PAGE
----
Right now I’m keeping tabs on the tenant’s looking and when availabilities come up I like to make them aware of it. If you want to be one of the tenant’s that benefits from opportunities that can be created by a commercial broker, please contact me. Don’t expect residential Realtor’s to be of the same level of assistance, their knowledge is usually limited to what is available right now, which isn’t much.

The difference between loading docks and grade level doors in industrial real estate.

I've heard tenant's and landlord's use grade level door and loading dock interchangeably as if they are the same thing. They are not.

Most industrial buildings, units, or space for lease contains a grade level door. It would be rare if a building wasn't equipped with one as they are a standard useful feature. A grade level door opens and closes down to the grade and if that sounds confusing just replace the word grade with ground. The door is level with both inside and outside ground so as you can easily move objects through in and out. Most times these doors are large enough for vehicles to drive through which is an important feature for many tenant's.

The loading dock is different in that the door is truck level and acts as a dock to safely move between building and truck trailer. A transport truck can back its trailer into a loading dock and when parked, it should be possible to enter the truck through the warehouse by flat surface. This makes it possible to load and unload goods quickly, especially with the use of a tow motor or fork lift. Unfortunately loading docks are in demand but have low supply, especially for industrial units under 10,000 sq ft. Compared to grade level doors a loading dock is not cheap or easy to install which is why they are more rare. A property needs to be able to handle truck access to back into a dock as well.

In St. Catharines and the Niagara region it is unfortunately difficult to find loading docks in our current supply of industrial buildings. While there are currently and abundance of grade level doors, it would be good if developers and building owners started recognizing the shortage of loading docks to ensure they are a more common feature for warehouse and distribution tenants needing to rent warehouse space with that feature.

10 things to consider if you're a tenant wanting to buy a commercial or industrial building

I work with a lot of tenant’s and something I commonly hear from them is that their goal is to buy a building. Owning commercial or industrial real estate can be an excellent investment and a worthwhile pursuit, however, I have discovered that most tenant’s with this goal aren’t aware of what is required to buy a building when they make this statement. Not only do I do commercial and industrial leasing, I also do sales, and I want tenant’s to know what the process is like not because I want to discourage them, but because it’s a process that is approached best with eyes open and expectations realistic. I would say most tenant’s abandon this pursuit after learning about the requirements and the process.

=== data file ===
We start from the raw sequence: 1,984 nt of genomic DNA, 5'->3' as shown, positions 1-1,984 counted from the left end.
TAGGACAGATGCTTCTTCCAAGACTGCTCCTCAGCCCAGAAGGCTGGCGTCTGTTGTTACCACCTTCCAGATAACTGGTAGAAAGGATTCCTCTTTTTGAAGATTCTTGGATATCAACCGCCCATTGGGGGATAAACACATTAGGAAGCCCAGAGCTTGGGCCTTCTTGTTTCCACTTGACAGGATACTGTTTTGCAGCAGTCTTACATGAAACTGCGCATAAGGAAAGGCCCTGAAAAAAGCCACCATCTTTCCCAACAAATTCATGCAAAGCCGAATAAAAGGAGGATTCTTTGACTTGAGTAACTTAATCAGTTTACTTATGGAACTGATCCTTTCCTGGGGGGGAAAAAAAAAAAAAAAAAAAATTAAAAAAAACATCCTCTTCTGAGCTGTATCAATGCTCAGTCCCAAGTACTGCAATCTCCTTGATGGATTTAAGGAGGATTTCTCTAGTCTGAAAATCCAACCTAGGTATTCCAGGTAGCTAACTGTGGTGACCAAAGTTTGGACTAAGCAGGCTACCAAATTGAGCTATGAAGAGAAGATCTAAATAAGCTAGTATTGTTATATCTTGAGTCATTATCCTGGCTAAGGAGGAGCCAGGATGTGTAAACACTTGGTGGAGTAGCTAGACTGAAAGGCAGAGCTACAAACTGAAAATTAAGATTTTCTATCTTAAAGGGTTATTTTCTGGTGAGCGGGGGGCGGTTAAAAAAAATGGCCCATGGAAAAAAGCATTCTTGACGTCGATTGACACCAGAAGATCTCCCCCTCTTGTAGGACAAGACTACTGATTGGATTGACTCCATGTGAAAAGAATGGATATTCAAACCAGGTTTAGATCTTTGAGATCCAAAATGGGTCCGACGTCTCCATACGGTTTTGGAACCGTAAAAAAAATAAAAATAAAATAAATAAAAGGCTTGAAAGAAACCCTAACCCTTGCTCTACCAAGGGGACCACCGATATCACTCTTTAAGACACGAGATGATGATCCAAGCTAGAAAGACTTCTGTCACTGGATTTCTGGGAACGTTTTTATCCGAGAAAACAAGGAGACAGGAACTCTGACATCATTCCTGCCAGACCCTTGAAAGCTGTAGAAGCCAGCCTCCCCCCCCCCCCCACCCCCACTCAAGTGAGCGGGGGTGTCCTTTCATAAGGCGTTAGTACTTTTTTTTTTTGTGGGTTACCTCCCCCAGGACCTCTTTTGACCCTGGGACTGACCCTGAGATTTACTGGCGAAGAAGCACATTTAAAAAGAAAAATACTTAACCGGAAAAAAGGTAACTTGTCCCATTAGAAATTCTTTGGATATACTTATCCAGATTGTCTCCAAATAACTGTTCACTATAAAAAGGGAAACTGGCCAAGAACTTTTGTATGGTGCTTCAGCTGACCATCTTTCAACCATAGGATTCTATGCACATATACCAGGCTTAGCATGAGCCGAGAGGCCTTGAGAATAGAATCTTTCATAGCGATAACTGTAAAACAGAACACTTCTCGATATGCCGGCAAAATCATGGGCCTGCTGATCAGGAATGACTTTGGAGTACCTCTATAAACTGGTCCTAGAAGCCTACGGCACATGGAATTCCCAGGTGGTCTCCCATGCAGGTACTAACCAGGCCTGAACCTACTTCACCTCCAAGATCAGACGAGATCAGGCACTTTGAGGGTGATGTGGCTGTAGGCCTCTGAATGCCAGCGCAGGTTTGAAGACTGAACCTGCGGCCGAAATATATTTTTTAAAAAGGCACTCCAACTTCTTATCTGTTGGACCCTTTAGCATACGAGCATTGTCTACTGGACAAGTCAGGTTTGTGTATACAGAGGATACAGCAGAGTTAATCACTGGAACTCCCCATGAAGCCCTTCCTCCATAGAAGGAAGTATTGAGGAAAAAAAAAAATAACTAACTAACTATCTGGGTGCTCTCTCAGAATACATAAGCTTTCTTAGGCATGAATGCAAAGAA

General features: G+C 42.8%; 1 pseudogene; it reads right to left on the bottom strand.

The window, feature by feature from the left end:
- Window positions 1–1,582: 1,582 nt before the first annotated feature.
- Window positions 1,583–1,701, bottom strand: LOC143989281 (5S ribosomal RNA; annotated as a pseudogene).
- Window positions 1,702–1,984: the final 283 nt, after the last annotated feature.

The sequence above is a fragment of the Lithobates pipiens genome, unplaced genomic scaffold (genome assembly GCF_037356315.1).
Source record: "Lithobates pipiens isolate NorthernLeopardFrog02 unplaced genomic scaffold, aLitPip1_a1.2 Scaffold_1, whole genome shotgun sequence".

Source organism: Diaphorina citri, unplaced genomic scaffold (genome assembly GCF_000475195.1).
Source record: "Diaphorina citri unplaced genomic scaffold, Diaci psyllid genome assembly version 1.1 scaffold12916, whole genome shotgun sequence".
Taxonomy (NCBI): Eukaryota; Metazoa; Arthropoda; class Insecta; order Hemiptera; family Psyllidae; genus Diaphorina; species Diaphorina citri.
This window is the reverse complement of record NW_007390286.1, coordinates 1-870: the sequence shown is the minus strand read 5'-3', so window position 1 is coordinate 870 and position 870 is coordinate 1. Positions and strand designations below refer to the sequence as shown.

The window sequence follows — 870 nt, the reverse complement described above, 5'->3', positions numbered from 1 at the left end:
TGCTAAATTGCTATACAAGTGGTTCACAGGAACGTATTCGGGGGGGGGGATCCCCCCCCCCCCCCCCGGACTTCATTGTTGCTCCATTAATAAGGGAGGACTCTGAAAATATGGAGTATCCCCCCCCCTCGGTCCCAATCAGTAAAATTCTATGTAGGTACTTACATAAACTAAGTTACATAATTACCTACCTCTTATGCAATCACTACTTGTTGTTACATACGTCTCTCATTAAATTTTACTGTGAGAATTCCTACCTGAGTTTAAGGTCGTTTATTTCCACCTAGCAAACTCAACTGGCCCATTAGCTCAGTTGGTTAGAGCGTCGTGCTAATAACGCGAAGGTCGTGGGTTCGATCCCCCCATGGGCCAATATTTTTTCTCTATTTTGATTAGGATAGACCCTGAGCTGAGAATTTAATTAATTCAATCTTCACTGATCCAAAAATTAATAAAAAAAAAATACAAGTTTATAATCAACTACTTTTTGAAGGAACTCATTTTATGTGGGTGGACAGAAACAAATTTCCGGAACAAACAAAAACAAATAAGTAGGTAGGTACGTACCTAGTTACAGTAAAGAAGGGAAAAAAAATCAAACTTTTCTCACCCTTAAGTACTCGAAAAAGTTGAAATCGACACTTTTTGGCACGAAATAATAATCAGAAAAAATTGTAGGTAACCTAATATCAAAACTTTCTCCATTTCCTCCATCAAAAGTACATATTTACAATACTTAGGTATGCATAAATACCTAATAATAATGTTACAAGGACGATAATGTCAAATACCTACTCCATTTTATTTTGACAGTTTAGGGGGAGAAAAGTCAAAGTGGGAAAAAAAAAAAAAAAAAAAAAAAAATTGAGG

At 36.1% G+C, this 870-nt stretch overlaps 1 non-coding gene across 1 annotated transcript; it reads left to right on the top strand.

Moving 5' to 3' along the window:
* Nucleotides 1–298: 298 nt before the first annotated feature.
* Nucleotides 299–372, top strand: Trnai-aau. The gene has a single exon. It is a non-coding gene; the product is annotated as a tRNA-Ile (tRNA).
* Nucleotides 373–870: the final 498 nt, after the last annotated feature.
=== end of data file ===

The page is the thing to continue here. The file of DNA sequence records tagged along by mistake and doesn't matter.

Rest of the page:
To start, the biggest thing you need to know is that getting a commercial real estate mortgage is way different than getting a mortgage for your home for many reasons. It’s common to encounter large downpayment requirements, fees, appraisals, an environmental site assessment etc. which adds time to the approval process. Many residential mortgages achieve approval within a couple weeks, but on the commercial side it could take months. Below is a list of things to consider before you even start looking at properties for sale.

1) High Downpayment Requirements - Probably the most notable obstacle for buying any real estate is ensuring you have enough for a downpayment. In comparison to residential mortgages that can offer a great deal of flexibility on the down payment requirements, it’s common to see a demand of 25% - 40% downpayment. I’ve met many business owners that have assumed this requirement can be much lower and have come to realize they just don’t have the ability to put together that much cash. There may be some flexible exceptions out there through private lending options or through the BDC that can present better options for buyer/users but this is dependent on the business.

2) Bigger Deposits - With bigger downpayment requirements comes the need for bigger deposits (and for other reasons). It’s common for knowledgeable commercial real estate brokers to try and achieve a deposit around 10%. Why? Commercial sales can take a long time to come together and if you’re expecting to tie up someones property with lengthy conditions you need to prove that you’re worth the wait, and, show that you obviously have a good chunk of cash ready for a downpayment. If you’re expecting to tie up a property with a few grand, you may be perceived as unrealistic.